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Sports apparel maker Puma is giving leather the boot.

After calculating the true, full end-to-end cost of including different materials in its products, Puma announced in June that it is phasing out leather from its products.

(I missed this news in the whole Rio+20 UN Sustainable Development conference media avalanche so I’m just catching up on it now.)

Puma is one of the few companies that has committed to publishing an environmental profit and loss statement. Its first report in November 2011 attaches monetary costs to the environmental impact of each step in its operations and supply chains.

To its credit, the company has decided that leather costs too much in environmental impact, so it won’t be used anymore.

Via ft.com:

Puma to kick leather into touch
Puma will have to stop using leather in its famous football boots and trainers because it is such an environmentally damaging product, the sportswear company’s executive chairman has said.

The measure showed the production and processing of raw materials was the biggest contributor to Puma’s environmental footprint, said Mr Zeitz, “with leather being the biggest impact driver”.

That is partly because cattle ranching soaks up water supplies and requires land to be cleared, which can affect plant and wildlife species, and also because of the chemicals and contaminants associated with leather tanneries.

But it’s important to remember that Puma isn’t really focused on “zero leather.”

Pulling leather out of the equation lets the company continue to produce goods, probably more goods, for increased revenues.

Just with a lighter carbon footprint overall.

As a society, in the pursuit of growth and enterprise, we as a society tend to go for “more.”

Reducing or ceasing consumption is not a popular topic of conversation, but it is an important one.

In the meantime, I think that efforts from companies like Puma to get to  “less” represent steps in the right direction to a more sustainable future.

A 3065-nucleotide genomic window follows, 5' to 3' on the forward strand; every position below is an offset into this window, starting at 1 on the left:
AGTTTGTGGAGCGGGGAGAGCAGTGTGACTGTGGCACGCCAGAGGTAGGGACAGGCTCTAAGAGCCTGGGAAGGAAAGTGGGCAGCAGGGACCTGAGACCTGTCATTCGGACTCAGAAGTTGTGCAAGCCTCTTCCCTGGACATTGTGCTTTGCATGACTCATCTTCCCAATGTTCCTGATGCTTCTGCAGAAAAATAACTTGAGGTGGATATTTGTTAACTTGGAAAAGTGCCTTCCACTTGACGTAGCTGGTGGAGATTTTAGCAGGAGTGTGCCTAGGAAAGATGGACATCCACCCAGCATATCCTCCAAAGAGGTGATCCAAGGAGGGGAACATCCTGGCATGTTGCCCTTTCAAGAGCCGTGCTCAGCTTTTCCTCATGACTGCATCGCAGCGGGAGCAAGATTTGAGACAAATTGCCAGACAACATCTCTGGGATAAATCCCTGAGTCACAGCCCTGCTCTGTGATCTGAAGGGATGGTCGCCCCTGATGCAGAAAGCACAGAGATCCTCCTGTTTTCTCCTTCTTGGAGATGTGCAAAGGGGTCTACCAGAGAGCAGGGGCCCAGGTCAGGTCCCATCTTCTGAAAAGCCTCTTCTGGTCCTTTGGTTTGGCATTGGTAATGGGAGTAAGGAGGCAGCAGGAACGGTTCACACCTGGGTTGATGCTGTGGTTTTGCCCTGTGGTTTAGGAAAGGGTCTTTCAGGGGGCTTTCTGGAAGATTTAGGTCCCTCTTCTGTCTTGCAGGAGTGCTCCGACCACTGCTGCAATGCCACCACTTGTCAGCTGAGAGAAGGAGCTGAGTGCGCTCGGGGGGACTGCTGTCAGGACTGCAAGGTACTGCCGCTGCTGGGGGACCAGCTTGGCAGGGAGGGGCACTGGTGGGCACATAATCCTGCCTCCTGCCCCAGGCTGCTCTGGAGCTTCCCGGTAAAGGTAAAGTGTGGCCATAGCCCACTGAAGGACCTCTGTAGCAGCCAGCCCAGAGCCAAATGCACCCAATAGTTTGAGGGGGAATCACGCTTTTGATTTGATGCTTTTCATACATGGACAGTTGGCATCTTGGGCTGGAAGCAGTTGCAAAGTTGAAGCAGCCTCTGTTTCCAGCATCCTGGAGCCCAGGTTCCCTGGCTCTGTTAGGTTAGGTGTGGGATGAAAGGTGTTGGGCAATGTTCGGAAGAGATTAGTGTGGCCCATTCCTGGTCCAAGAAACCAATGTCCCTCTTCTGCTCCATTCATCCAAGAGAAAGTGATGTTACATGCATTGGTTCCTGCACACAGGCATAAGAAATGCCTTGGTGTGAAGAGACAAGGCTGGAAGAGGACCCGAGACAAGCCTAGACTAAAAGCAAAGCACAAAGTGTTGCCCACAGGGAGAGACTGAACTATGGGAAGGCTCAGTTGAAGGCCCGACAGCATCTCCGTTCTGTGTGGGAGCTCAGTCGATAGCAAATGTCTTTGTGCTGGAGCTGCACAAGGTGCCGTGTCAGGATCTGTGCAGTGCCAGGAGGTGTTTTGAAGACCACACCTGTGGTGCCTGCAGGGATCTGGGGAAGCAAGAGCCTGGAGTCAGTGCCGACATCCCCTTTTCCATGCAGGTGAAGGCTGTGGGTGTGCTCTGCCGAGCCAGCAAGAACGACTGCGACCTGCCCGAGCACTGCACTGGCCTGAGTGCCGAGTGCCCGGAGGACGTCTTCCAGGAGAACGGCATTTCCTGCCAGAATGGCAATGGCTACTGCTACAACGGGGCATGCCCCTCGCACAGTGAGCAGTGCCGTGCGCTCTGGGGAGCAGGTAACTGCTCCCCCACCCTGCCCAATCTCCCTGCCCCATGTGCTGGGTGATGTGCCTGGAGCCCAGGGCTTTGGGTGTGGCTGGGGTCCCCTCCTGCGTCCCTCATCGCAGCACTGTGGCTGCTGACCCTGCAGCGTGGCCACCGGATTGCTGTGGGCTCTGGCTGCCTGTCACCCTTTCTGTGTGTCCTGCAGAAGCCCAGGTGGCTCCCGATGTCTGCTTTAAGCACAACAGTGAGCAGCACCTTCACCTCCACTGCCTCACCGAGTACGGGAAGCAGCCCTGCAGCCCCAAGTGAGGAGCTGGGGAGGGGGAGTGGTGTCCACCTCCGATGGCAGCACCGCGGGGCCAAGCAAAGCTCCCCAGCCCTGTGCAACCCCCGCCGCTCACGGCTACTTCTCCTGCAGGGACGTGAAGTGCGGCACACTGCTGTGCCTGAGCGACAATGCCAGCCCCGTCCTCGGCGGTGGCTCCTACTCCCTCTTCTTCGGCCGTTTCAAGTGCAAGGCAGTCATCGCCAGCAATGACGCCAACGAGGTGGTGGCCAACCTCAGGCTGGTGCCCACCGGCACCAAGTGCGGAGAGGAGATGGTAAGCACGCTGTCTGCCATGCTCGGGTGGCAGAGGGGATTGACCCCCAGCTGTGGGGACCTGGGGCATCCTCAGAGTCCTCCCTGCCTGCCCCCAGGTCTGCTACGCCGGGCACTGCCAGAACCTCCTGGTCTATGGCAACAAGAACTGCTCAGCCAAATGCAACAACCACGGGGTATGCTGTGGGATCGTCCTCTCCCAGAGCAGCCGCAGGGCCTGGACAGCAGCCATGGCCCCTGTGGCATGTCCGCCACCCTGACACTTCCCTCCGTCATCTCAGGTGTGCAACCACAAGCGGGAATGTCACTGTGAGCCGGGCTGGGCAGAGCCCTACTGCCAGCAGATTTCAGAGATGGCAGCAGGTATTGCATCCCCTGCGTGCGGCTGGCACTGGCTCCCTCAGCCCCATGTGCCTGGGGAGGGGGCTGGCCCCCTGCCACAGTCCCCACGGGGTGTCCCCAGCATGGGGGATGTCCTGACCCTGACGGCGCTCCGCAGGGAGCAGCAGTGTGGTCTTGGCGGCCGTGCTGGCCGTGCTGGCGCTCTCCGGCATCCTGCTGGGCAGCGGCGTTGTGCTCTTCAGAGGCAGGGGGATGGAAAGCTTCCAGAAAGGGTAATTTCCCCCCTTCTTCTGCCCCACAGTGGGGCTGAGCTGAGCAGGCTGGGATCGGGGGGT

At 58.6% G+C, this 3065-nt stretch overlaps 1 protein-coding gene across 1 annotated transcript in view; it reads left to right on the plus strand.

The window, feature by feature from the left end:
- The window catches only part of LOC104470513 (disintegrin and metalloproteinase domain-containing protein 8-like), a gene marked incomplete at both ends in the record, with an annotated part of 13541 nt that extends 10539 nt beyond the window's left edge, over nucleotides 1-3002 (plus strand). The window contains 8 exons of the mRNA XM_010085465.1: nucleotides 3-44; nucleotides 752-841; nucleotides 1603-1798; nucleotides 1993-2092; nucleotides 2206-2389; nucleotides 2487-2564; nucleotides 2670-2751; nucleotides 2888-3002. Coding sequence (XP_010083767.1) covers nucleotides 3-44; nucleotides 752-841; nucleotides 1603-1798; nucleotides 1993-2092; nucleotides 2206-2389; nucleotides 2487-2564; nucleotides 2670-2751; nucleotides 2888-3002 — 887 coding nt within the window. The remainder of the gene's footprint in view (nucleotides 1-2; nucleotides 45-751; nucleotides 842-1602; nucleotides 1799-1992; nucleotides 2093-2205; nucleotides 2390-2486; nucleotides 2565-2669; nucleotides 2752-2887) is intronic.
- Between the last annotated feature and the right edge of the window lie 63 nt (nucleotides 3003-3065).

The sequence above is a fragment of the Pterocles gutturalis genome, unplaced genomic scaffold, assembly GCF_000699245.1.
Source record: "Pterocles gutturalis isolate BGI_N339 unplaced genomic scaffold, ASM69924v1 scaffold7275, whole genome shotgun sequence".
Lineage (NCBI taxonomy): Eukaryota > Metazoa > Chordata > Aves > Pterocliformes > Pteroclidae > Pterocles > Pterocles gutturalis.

Mark your calendars.

Here are upcoming NYC & Northern NJ events centered on Business Sustainability, Corporate Responsibility, and Social Enterprise.

Sept. 21
“Springing beyond Rio+20: Toward a True Global Compact for Sustainable Development”
Fairleigh Dickinson University’s Institute for Sustainable Enterprise
Madison, NJ
view.fdu.edu/default.aspx?id=5033

Sept. 21
GoGreenNYC
NYC
newyork.gogreenconference.net/program
@gogreenconf

Sept. 24-30
Climate Week NYC
www.climateweeknyc.org
@ClimateWeekNYC

Oct 2-3
COMMIT!Forum 2012
CR Magazine
www.commitforum.com
@commitforum

Oct. 3
2012 Innovation Summit: “Sustainability through Innovation”
FDU’s Institute of Enterpreneurship/The Institute for Sustainable Enterprise
Madison, NJ
view.fdu.edu/default.aspx?id=3712

Oct. 5
2012 Social Enterprise Conference
Columbia Business School
NYC
www.columbiasocialenterprise.org/conference2012/
@SEProgram

Oct. 15-19
After Rio+20: Moving Beyond 2015:Peoples’ Sustainability Treaties in a Post Rio+20 Future
Ramapo College Masters Program in Sustainability Studies
Mahwah, NJ
afterrioplus20.eventbrite.com

Nov. 9
Global Conference for Social Change: Making the Business Case for Sustainability
NYC Stern School of Business/Foundation for Social Change
NYC
www.stern.nyu.edu/experience-stern/news-events/global-conference-change-2012
foundationchange.org
@FoundChange

 

You can’t manage what you don’t measure, right?

Cardinal rule of running an efficient, profitable business.

That means the rise of sustainability reporting among U.S. companies is good news for a cleaner, healthier world.

A sustainability report is like the company’s Annual Report, only it covers economic, environmental, social and governance performance instead of financial performance.

Most major U.S. brands issue sustainability reports, like Kraft for example.

(Increasingly, these two reports are combined to give investors a full picture of the company’s activities, like Pepsico does. That’s called integrated reporting.)

Via CRSwire.com:

Telling the Story of Your Sustainability Journey Through a CSR Report

The publication of corporate sustainability (or responsibility) reports by U.S. corporations (and U.S.-based subsidiaries of non-U.S. companies) is on the increase.  Our analysis for reports published in 2011 — include reports published in calendar year 2011 — is at 345 – and we’re half way through 2012 and expect many more reports to be added to our count for 2011.